Per the Broomfield Charter, it is a requirement that the City protect the health and safety of the residents. Certainly, the use of Tier 2 engines which were an EPA requirement in 2006 should not be utilized. Tier 4 technology is readily available. At this point in time, all Cummins needs in the frac pump engine serial numbers to provide the process of switching out the Tier 2 engines for Tier 4 engines.”

You can read Extraction’s basic description of completions operations here.  It also will likely raise resident concerns about the increase in the number of trucks carrying sand and chemicals going to the site.  It is also well known that operators engage in flaring operations during overflow conditions in flowback operations, resulting in the release of emissions dangerous to residents’ health and the climate.  Residents have been questioning if CCOB Air Quality monitoring data will be used in a timely manner to prevent this.

Extraction’s announcement has the following description of the completions phase:

  • “Hydraulic Fracturing – Pumping water and sand at a high pressure and rate to create a flow channel between the wellbore and formation. Depth ranging from 7,000 to 25,000 feet.
  • Coiled Tubing – Coiled tubing is commonly used to mill out plugs that are set during the plug and perforation process during hydraulic fracturing.
  • Work over rig – The work over rig will be on site after coiled tubing has milled out plugs in order to install a smaller diameter tubing in the wellbore to help flow the well.
  • Flowback – After the wells have been fractured, milled, and have production tubing installed the flowback process begins. Initially most of the fluid that flows back is water.”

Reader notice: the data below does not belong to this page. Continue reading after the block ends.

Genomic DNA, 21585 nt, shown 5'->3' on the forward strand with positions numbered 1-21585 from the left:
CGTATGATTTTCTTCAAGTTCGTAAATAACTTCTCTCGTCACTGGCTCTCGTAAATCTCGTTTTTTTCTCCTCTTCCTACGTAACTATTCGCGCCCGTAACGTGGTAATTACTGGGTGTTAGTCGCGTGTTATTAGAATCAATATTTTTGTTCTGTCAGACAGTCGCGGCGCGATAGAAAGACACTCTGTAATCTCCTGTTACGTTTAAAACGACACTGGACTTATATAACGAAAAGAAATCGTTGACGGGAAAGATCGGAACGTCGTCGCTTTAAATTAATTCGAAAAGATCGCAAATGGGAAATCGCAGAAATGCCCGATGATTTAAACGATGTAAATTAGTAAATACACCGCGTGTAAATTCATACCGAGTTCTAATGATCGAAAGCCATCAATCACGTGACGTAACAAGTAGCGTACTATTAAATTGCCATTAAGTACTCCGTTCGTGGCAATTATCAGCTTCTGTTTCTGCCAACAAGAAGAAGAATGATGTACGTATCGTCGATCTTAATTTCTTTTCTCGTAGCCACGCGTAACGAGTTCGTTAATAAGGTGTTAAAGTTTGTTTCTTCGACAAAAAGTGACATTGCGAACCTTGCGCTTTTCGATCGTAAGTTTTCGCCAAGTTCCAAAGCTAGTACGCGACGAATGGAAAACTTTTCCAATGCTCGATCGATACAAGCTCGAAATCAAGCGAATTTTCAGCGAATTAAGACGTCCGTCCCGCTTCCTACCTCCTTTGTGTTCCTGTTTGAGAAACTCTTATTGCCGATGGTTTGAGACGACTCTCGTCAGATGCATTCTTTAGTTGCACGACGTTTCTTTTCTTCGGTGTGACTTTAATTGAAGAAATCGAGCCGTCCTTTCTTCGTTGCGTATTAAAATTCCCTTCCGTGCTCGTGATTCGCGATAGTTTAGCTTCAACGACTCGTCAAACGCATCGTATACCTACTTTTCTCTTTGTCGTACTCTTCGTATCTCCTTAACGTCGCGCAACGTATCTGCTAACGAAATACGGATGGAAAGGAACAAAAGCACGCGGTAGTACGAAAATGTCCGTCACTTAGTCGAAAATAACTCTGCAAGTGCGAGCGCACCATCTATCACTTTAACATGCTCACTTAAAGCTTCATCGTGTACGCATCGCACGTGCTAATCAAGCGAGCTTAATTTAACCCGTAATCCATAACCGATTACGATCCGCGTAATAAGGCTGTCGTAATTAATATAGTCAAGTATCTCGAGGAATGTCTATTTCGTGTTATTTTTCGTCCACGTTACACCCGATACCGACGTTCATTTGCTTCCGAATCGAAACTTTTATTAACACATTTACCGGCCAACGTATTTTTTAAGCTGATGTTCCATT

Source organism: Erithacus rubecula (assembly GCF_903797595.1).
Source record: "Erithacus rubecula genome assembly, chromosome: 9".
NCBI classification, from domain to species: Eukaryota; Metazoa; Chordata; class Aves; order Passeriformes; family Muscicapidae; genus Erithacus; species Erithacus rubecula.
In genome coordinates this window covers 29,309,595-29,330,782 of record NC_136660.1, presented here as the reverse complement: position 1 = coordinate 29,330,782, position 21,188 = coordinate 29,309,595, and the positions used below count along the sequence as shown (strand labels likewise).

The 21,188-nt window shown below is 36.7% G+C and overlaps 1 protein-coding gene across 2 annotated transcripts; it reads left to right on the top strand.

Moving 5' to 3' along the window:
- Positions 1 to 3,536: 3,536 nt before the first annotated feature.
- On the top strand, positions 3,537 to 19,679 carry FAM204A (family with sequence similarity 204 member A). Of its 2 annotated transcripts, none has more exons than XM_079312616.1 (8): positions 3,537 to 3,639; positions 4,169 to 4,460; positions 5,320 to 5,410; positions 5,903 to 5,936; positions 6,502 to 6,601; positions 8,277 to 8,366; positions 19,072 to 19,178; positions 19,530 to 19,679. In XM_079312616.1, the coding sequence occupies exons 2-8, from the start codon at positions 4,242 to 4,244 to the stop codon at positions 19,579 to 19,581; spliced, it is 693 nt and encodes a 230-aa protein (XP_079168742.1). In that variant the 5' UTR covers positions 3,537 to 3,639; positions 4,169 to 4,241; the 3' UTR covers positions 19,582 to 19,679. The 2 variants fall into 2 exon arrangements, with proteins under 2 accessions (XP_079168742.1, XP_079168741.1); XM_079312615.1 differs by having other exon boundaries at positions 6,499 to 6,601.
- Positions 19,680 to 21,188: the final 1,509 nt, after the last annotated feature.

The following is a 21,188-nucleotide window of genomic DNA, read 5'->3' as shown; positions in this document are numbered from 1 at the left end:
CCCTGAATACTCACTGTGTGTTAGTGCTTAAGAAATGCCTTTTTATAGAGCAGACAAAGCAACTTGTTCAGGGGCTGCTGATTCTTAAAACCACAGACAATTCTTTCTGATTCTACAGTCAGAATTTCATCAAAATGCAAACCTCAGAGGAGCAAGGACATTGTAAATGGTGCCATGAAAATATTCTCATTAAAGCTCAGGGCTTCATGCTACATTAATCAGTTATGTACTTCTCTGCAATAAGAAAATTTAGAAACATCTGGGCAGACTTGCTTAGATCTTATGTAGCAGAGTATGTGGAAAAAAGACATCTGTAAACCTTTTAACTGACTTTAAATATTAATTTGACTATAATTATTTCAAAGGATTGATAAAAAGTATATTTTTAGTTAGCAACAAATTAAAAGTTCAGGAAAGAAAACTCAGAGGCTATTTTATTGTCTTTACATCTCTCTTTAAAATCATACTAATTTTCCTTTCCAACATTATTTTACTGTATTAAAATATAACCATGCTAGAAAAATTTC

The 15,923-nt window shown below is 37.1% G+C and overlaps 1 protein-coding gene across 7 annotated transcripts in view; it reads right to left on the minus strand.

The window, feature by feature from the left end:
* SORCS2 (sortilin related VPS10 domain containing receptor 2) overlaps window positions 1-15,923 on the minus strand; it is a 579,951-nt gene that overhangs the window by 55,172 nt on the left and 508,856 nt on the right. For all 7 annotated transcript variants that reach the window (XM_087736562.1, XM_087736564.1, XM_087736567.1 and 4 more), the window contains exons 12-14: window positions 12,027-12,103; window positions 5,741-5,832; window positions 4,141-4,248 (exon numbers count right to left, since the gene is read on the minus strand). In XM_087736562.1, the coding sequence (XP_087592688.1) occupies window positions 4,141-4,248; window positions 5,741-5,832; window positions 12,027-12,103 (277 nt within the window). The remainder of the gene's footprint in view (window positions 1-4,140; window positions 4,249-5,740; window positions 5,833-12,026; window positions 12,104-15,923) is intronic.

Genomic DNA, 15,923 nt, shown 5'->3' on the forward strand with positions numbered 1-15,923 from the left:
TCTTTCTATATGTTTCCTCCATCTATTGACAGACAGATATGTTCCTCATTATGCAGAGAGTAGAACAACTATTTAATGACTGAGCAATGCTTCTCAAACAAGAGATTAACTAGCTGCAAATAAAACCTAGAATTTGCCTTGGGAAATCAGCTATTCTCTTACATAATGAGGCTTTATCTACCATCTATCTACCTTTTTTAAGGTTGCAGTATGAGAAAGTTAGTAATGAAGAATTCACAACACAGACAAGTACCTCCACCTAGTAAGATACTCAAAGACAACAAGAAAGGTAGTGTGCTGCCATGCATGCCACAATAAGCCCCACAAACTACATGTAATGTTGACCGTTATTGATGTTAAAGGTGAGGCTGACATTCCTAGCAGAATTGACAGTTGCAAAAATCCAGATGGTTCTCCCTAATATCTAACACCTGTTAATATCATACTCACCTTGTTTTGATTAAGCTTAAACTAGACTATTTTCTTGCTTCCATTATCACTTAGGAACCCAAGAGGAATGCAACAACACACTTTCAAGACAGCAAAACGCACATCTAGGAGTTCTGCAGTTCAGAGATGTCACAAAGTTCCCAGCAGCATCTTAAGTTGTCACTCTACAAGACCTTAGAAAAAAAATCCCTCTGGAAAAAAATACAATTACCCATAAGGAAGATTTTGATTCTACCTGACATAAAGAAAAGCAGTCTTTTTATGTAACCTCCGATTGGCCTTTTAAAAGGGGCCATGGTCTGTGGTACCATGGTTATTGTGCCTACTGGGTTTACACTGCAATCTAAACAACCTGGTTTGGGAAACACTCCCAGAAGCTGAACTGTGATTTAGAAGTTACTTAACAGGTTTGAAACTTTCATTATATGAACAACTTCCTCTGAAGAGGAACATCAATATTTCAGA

The drilling of twelve wells on Interchange B was completed over the period from April 20 to the end of June, despite many health and safety complaints from nearby residents to CCOB, the Colorado Oil and Gas Conservation Commission (COGCC) and the Colorado Department of Public Health and Environment (CDPHE).  These complaints centered on the usage of odorous, carcinogenic drilling mud Gibson D822 as residents suffered from short-term health impacts like sore throats, nosebleeds, and asthmatic complications and also questioned long-term health risks.  After numerous complaints as drilling began on the Livingston Pad, Neoflo 4366 is now being used as the drilling mud there.  There were also numerous Extraction truck traffic violations reported during that period at Interchange B that did not result in any fines.

Additionally, Extraction has not secured all the mineral rights for the Interchange B Pad.  COGCC Docket Number 190400292 is a forced pooling protest for Huron South, a spacing unit for the Interchange B Pad.  This forced pooling protest hearing has not yet been held at the COGCC as most hearings have been delayed.  Under interim COGCC guidelines following the passage of SB19-181, the operator must prove that they have secured 45% of the mineral interests in a spacing unit and made reasonable lease offers in good faith before a forced pooling order can be considered by the COGCC.  However, even though the hearing has not yet been held, current COGCC rules do not prohibit the operator from taking unleased minerals in fracking operations before securing them in forced pooling, at the operator’s own risk of incurring civil suits by mineral owners.